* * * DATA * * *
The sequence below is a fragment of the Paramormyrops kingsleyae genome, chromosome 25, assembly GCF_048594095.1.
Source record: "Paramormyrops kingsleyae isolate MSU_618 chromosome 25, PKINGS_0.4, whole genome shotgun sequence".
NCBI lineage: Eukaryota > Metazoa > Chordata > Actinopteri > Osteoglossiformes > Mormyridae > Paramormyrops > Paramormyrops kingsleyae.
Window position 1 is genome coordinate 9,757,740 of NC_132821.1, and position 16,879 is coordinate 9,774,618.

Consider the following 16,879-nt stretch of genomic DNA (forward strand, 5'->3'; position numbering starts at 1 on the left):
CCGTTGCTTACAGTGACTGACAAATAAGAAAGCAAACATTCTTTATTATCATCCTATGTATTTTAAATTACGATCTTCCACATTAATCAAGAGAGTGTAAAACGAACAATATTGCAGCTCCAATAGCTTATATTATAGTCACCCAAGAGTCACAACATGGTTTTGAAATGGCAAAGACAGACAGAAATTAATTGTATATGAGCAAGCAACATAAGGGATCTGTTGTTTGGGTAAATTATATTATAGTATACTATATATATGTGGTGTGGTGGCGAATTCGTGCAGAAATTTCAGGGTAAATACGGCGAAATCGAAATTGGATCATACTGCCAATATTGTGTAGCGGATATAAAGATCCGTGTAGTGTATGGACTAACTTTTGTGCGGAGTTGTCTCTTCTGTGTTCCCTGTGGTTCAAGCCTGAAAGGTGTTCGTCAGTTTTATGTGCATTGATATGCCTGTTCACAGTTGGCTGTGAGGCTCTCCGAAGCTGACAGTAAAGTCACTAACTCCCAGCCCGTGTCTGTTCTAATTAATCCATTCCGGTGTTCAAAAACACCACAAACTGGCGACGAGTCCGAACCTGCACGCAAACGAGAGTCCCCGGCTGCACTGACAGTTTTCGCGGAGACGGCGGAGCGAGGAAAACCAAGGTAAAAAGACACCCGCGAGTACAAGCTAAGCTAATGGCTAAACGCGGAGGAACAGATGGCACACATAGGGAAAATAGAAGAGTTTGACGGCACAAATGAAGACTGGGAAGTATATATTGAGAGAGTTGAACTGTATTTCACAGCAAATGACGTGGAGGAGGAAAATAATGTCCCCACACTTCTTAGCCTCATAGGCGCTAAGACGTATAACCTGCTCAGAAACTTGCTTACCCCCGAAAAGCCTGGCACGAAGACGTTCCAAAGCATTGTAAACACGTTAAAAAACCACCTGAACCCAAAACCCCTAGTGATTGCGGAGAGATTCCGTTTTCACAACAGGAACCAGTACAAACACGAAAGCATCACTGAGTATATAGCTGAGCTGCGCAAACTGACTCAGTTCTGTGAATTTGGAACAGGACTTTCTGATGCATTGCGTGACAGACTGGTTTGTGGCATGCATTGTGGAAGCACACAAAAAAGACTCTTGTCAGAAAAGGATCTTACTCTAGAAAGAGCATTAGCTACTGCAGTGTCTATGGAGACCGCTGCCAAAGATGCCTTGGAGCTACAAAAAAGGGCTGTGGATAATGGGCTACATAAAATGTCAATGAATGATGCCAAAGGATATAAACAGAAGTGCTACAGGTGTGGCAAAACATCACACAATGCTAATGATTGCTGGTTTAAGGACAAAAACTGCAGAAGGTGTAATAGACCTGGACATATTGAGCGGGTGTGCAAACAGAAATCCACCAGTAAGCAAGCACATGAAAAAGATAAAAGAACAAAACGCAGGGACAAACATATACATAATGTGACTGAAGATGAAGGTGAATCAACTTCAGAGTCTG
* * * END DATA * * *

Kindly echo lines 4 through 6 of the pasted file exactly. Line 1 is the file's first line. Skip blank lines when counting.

Window position 1 is genome coordinate 9,757,740 of NC_132821.1, and position 16,879 is coordinate 9,774,618.

Consider the following 16,879-nt stretch of genomic DNA (forward strand, 5'->3'; position numbering starts at 1 on the left):
CCGTTGCTTACAGTGACTGACAAATAAGAAAGCAAACATTCTTTATTATCATCCTATGTATTTTAAATTACGATCTTCCACATTAATCAAGAGAGTGTAAAACGAACAATATTGCAGCTCCAATAGCTTATATTATAGTCACCCAAGAGTCACAACATGGTTTTGAAATGGCAAAGACAGACAGAAATTAATTGTATATGAGCAAGCAACATAAGGGATCTGTTGTTTGGGTAAATTATATTATAGTATACTATATATATGTGGTGTGGTGGCGAATTCGTGCAGAAATTTCAGGGTAAATACGGCGAAATCGAAATTGGATCATACTGCCAATATTGTGTAGCGGATATAAAGATCCGTGTAGTGTATGGACTAACTTTTGTGCGGAGTTGTCTCTTCTGTGTTCCCTGTGGTTCAAGCCTGAAAGGTGTTCGTCAGTTTTATGTGCATTGATATGCCTGTTCACAGTTGGCTGTGAGGCTCTCCGAAGCTGACAGTAAAGTCACTAACTCCCAGCCCGTGTCTGTTCTAATTAATCCATTCCGGTGTTCAAAAACACCACAAACTGGCGACGAGTCCGAACCTGCACGCAAACGAGAGTCCCCGGCTGCACTGACAGTTTTCGCGGAGACGGCGGAGCGAGGAAAACCAAGGTAAAAAGACACCCGCGAGTACAAGCTAAGCTAATGGCTAAACGCGGAGGAACAGATGGCACACATAGGGAAAATAGAAGAGTTTGACGGCACAAATGAAGACTGGGAAGTATATATTGAGAGAGTTGAACTGTATTTCACAGCAAATGACGTGGAGGAGGAAAATAATGTCCCCACACTTCTTAGCCTCATAGGCGCTAAGACGTATAACCTGCTCAGAAACTTGCTTACCCCCGAAAAGCCTGGCACGAAGACGTTCCAAAGCATTGTAAACACGTTAAAAAACCACCTGAACCCAAAACCCCTAGTGATTGCGGAGAGATTCCGTTTTCACAACAGGAACCAGTACAAACACGAAAGCATCACTGAGTATATAGCTGAGCTGCGCAAACTGACTCAGTTCTGTGAATTTGGAACAGGACTTTCTGATGCATTGCGTGACAGACTGGTTTGTGGCATGCATTGTGGAAGCACACAAAAAAGACTCTTGTCAGAAAAGGATCTTACTCTAGAAAGAGCATTAGCTACTGCAGTGTCTATGGAGACCGCTGCCAAAGATGCCTTGGAGCTACAAAAAAGGGCTGTGGATAATGGGCTACATAAAATGTCAATGAATGATGCCAAAGGATATAAACAGAAGTGCTACAGGTGTGGCAAAACATCACACAATGCTAATGATTGCTGGTTTAAGGACAAAAACTGCAGAAGGTGTAATAGACCTGGACATATTGAGCGGGTGTGCAAACAGAAATCCACCAGTAAGCAAGCACATGAAAAAGATAAAAGAACAAAACGCAGGGACAAACATATACATAATGTGACTGAAGATGAAGGTGAATCAACTTCAGAGTCTG